Are Cancer Patients at a Higher Risk of COVID-19? Facts versus Myth - FOCP

Are Cancer Patients at a Higher Risk of COVID-19? Facts versus Myth

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As the novel coronavirus disease (COVID-19) pandemic spreads, the UAE-based non-profit, Friends of Cancer Patients (FOCP), has stepped up efforts to continue on its mission to provide much-needed and credible information about the risks and vulnerability particularly faced by cancer patients to COVID-19, to those currently or previously affected by the disease, their caregivers and the community.

Less than a month ago, FOCP’s breast cancer initiative, Pink Caravan, successfully concluded the 10th edition of the annual pan-UAE Pink Caravan awareness ride that involved the physical testing of individuals across the country over a period of 20 days, which included the early days of the COVID-19 outbreak in the country.

Led by FOCP, the organisers of the campaign had to exercise extreme caution and implement world-class health & safety measures through the preparation and execution of this large-scale public drive as it involved a large number of people in situations that could have strained their planning and response resources. Since the beginning of this edition, they witnessed the growth of the COVID-19 pandemic and this was a matter of concern. Despite these challenges, the 10th edition brought together the largest number of volunteers and medical professionals, and delivered free medical check-ups and breast cancer screenings to 11,007 members of the UAE community.

After a successful breast cancer awareness campaign in the UAE, FOCP explains how to prepare cancer patients undergoing treatment for the COVID-19 outbreak as they belong to the category of people who are at a higher risk of contracting infectious diseases due to their low immunity.

How vulnerable are cancer patients?

As COVID-19 is a new and novel virus strain to have affected humans, there are no statistics or historical records to fall back on to determine how vulnerable cancer patients are to it. However, according to the NCD Alliance (NCDA), the risk of infections in general for cancer patients is higher.

NCDA notes that cancer patients are among those at high risk of serious illness from an infection because their immune systems are often weakened by the disease and as a result of some cancer treatments such as chemotherapy, targeted therapies, immunotherapy and radiation. Usually, the risk is temporary. However, it is important that all cancer patients and survivors consult with their doctors, whether presently under treatment or not.

The civil society organisation further noted that cancer patients who have completed treatment a couple of years ago or longer do not need to worry unduly as their immune systems have most likely recovered. However, patients are advised to exercise caution as each person’s system reacts differently.

The risk of infection for those being treated for cancer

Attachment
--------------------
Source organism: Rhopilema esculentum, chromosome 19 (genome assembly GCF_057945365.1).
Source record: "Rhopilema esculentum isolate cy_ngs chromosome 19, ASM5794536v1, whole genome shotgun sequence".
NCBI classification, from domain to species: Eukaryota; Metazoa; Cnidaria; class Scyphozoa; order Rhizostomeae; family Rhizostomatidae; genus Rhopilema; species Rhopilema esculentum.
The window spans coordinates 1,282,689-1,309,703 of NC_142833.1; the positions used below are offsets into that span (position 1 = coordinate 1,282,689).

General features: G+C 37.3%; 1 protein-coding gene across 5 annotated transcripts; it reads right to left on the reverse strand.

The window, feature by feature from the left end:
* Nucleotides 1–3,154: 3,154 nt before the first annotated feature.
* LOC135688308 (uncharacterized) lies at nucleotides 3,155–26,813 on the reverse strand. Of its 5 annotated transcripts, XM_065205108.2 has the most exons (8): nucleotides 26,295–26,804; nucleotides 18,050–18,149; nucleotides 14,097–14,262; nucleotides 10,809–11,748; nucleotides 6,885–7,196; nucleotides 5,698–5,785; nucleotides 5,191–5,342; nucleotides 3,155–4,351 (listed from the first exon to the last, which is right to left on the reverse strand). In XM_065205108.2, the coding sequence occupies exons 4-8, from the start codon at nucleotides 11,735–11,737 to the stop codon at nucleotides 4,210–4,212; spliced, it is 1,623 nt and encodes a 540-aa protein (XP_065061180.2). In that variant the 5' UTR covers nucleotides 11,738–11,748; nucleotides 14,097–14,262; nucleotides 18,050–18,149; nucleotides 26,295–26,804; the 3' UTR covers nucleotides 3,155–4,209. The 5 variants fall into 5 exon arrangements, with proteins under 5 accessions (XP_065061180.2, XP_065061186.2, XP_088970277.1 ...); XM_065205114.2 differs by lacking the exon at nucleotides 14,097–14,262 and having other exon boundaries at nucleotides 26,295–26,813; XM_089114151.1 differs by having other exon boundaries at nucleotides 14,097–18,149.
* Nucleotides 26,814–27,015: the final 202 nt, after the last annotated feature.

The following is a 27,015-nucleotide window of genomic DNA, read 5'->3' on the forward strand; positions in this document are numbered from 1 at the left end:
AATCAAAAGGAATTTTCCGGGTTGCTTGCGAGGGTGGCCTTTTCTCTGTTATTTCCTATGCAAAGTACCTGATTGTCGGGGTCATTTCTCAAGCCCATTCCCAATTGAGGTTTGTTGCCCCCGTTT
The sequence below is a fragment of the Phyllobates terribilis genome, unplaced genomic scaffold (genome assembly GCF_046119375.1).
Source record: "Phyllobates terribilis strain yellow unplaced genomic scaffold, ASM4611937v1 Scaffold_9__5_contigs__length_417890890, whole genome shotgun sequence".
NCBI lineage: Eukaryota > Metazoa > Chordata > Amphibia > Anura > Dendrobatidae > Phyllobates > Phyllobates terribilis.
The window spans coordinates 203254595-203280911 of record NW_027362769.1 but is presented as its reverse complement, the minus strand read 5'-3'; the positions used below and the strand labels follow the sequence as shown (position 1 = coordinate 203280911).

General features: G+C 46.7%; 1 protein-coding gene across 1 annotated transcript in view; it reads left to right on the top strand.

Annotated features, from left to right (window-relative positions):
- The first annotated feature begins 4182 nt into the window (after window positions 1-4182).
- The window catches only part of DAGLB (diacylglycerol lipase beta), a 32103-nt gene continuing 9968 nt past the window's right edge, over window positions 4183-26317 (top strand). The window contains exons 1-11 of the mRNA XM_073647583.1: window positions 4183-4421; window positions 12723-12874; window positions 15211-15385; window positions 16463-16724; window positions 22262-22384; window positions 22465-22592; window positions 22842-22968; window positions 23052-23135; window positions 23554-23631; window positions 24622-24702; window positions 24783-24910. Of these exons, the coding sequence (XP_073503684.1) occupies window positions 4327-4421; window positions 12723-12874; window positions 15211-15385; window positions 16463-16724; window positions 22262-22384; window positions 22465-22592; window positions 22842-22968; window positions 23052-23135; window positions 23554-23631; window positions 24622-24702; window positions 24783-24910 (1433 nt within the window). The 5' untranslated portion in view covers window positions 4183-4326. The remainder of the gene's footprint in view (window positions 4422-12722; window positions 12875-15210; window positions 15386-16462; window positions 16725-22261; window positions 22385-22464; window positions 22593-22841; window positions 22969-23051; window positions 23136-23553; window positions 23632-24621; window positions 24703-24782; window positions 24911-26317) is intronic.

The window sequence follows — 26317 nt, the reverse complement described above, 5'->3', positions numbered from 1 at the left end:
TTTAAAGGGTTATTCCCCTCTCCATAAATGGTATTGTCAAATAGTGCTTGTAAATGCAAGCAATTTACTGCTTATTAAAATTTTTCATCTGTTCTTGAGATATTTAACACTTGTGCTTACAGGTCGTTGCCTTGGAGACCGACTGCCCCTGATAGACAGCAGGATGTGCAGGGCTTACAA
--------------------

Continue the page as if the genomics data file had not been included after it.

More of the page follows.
While people who are in treatment for cancer may be at higher risk of complications from the disease if they do become infected, it is important to understand that they are not necessarily at a higher risk of becoming infected in the first place.

According to the Union for International Cancer Control (UICC), patients with blood malignancies and who are in active chemotherapy or intensive radiotherapy, have antibody treatments or other targeted treatments such as protein kinase inhibitors, or who have undergone bone marrow or stem cell transplants in the last six months, are particularly vulnerable as these treatments weaken the immune system.

According to UICC guidelines, cancer patients should consult with their doctor about maintaining scheduled appointments for treatment. They should as far as possible conduct consultations remotely or have routine tests (such as blood tests) done at a general practitioner’s office to minimise the time spent in hospital settings.

UICC advises cancer patients to keep their immune system as strong as possible: ideally get eight hours of sleep: engage in exercise if possible; eat healthily; avoid stress; and make sure other potential medical conditions such as diabetes and blood pressure are under control. They should inform their doctor if they develop symptoms, particularly a serious one such as respiratory difficulties. If family members develop symptoms, they should sleep in a different room and not accompany the patient to the cancer treatment centre. Under such circumstances, shared areas in the house should be cleaned with bleach.

FOCP notes that for most cancer survivors, the risk of becoming infected was going to be similar to that of the general population. For cancer patients who are being treated and hence have a weaker immune system, the risk of contracting the virus will be the same. However, they may have a higher risk of a more severe case of COVID-19 if they are infected.

Taking strict precautions is the best way to ensure safety

FOCP has stressed that it is also important that patients and their caregivers take precautions to lower their risk of contracting COVID-19. Simple things such as having enough essential supplies so that the patient does not have to go out frequently; taking everyday precautions by practising social distancing; washing hands often; avoiding crowds as much as possible; avoiding all non-essential travel; and stocking up on over-the-counter medicines and medical supplies to treat fever and other symptoms, can make all the difference.

By taking such precautions, cancer patients can prevent infection to a large extent. However, it is important for them to exercise extreme caution and consult their doctors immediately if they notice any virus-related symptoms.

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